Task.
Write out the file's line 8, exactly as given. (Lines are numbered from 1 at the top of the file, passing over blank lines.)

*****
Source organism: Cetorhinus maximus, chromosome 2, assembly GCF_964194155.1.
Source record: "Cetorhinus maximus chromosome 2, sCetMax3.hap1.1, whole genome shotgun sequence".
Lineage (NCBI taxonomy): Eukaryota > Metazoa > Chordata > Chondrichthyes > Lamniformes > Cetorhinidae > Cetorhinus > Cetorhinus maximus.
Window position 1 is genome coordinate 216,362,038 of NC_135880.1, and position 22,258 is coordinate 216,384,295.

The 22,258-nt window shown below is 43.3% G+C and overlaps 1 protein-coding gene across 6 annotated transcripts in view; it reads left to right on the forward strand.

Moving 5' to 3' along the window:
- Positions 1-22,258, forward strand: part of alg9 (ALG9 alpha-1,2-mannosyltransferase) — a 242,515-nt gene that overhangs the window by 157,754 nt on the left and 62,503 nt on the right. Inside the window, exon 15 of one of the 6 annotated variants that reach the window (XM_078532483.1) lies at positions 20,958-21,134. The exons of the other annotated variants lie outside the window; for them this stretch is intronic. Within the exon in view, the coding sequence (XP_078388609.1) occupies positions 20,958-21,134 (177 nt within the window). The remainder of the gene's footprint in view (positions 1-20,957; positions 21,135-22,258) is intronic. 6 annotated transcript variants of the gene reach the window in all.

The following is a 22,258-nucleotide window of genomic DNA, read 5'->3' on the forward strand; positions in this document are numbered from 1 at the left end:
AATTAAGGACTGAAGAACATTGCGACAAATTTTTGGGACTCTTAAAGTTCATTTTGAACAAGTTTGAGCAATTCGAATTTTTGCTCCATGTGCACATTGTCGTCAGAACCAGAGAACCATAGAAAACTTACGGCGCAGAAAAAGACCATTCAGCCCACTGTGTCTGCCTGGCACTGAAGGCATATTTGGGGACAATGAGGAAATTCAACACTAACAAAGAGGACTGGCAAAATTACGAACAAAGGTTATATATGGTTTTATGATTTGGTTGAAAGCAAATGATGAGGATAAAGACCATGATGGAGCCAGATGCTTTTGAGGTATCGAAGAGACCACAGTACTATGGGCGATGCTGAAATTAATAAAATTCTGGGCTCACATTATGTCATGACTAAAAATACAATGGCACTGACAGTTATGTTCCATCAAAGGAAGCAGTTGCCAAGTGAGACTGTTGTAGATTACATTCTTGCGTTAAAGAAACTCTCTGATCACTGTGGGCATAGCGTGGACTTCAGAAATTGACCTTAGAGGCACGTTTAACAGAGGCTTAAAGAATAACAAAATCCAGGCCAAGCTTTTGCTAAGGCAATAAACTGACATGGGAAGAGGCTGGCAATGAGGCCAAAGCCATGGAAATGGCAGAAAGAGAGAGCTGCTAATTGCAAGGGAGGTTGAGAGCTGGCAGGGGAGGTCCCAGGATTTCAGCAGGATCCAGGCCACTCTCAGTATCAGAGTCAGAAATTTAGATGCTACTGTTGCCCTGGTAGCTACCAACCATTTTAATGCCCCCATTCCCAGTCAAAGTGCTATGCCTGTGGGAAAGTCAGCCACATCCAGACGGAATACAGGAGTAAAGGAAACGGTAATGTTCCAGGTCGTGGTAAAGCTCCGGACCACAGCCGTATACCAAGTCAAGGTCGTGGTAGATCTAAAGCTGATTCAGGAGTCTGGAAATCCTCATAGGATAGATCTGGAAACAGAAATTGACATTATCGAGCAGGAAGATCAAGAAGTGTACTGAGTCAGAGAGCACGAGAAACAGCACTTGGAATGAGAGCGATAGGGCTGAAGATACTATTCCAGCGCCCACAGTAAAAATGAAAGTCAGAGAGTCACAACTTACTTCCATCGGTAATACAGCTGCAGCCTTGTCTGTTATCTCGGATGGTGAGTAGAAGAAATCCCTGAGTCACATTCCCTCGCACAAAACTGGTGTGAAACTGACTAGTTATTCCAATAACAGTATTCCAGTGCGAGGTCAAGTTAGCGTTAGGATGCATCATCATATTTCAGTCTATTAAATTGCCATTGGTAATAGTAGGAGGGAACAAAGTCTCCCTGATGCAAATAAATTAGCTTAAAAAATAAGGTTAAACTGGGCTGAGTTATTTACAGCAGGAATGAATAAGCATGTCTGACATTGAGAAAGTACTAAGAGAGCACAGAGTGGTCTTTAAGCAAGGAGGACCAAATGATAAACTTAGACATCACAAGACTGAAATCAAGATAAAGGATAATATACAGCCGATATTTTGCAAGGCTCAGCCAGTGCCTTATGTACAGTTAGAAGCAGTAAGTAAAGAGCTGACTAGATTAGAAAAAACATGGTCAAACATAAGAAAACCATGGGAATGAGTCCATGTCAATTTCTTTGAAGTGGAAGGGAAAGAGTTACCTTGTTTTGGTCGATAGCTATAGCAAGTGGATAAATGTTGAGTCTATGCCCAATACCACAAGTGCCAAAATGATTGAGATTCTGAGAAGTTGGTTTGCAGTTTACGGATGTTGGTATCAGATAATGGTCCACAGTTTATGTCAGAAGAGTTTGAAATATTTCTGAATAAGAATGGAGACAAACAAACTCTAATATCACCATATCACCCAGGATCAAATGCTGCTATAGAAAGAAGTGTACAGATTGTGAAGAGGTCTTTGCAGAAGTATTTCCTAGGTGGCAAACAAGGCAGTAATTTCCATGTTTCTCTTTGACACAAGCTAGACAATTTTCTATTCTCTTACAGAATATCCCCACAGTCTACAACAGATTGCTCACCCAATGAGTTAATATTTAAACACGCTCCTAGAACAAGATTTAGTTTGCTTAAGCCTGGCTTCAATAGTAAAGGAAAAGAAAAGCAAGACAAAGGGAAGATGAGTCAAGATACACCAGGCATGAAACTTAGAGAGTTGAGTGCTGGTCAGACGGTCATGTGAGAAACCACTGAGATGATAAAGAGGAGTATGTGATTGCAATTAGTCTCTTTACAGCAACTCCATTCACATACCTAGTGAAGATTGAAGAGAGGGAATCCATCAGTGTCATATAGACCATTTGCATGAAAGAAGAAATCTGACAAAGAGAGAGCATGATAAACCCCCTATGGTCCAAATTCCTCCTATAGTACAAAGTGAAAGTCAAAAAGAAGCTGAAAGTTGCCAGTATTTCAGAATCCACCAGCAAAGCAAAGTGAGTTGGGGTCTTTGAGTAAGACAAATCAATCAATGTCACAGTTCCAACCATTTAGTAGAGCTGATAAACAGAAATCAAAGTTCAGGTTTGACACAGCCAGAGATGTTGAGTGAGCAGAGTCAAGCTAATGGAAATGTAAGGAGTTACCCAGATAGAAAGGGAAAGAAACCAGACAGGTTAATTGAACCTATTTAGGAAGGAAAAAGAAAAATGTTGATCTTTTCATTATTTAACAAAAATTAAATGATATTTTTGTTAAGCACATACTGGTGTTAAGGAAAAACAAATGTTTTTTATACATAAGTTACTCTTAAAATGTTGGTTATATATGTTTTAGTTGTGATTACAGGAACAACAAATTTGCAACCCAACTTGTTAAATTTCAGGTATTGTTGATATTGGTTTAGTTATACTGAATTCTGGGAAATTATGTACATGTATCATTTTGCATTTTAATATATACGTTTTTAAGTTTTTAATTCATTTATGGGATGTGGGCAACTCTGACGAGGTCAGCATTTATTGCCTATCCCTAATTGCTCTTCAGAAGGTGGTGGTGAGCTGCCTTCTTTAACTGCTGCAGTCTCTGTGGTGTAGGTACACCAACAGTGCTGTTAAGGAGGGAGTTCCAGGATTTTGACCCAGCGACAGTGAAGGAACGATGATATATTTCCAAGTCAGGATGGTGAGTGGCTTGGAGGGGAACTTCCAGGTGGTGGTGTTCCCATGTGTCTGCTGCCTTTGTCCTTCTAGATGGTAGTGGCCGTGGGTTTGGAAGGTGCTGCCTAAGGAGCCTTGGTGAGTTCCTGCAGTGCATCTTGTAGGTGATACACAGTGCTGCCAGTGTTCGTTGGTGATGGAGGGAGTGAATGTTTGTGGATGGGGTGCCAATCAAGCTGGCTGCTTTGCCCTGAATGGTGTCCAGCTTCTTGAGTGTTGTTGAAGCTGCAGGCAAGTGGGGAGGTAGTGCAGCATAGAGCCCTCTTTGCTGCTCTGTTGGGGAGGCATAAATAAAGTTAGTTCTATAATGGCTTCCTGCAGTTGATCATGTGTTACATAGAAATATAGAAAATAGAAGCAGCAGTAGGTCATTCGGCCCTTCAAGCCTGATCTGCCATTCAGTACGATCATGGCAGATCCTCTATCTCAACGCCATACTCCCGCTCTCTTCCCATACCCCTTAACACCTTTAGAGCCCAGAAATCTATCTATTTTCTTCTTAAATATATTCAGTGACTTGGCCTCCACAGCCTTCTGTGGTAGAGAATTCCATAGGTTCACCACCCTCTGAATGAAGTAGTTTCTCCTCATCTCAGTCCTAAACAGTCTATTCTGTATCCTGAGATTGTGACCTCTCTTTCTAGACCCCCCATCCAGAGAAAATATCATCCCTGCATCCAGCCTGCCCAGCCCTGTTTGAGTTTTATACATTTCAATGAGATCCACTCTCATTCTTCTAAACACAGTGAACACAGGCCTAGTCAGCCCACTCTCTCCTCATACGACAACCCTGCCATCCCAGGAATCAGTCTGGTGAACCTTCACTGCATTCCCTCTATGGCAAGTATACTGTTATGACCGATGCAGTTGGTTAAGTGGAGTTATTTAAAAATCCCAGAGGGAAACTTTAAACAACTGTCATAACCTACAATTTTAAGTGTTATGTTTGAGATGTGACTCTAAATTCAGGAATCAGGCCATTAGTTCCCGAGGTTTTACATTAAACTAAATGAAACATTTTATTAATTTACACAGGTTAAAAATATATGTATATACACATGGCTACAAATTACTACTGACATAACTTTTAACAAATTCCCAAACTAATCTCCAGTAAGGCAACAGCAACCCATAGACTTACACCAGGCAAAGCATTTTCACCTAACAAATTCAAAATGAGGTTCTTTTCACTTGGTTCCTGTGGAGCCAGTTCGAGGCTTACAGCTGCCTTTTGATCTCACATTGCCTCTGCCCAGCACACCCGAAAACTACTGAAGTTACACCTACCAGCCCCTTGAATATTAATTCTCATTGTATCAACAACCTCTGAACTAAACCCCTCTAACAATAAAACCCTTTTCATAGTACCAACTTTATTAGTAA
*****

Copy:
The following is a 22,258-nucleotide window of genomic DNA, read 5'->3' on the forward strand; positions in this document are numbered from 1 at the left end: